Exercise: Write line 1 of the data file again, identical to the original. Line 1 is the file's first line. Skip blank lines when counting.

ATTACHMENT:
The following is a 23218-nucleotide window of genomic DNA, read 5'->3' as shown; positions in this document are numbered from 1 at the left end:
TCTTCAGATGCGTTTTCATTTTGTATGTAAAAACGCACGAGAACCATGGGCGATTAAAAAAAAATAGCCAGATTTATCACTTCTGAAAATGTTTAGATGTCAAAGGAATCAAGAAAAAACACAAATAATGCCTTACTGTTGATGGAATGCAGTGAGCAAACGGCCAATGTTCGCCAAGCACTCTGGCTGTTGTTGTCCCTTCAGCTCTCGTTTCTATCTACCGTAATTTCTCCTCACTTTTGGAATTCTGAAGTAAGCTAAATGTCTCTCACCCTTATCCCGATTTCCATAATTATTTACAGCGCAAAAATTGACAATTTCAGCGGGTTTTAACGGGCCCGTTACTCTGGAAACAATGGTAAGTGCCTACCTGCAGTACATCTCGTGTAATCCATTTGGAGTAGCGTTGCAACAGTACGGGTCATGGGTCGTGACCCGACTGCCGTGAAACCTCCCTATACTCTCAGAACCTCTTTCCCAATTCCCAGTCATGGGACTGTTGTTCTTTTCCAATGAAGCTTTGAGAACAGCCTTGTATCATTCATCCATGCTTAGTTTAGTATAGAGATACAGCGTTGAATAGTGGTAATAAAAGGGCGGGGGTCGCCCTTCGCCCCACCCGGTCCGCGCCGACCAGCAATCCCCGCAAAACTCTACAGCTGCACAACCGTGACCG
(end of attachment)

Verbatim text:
The following is a 23218-nucleotide window of genomic DNA, read 5'->3' as shown; positions in this document are numbered from 1 at the left end: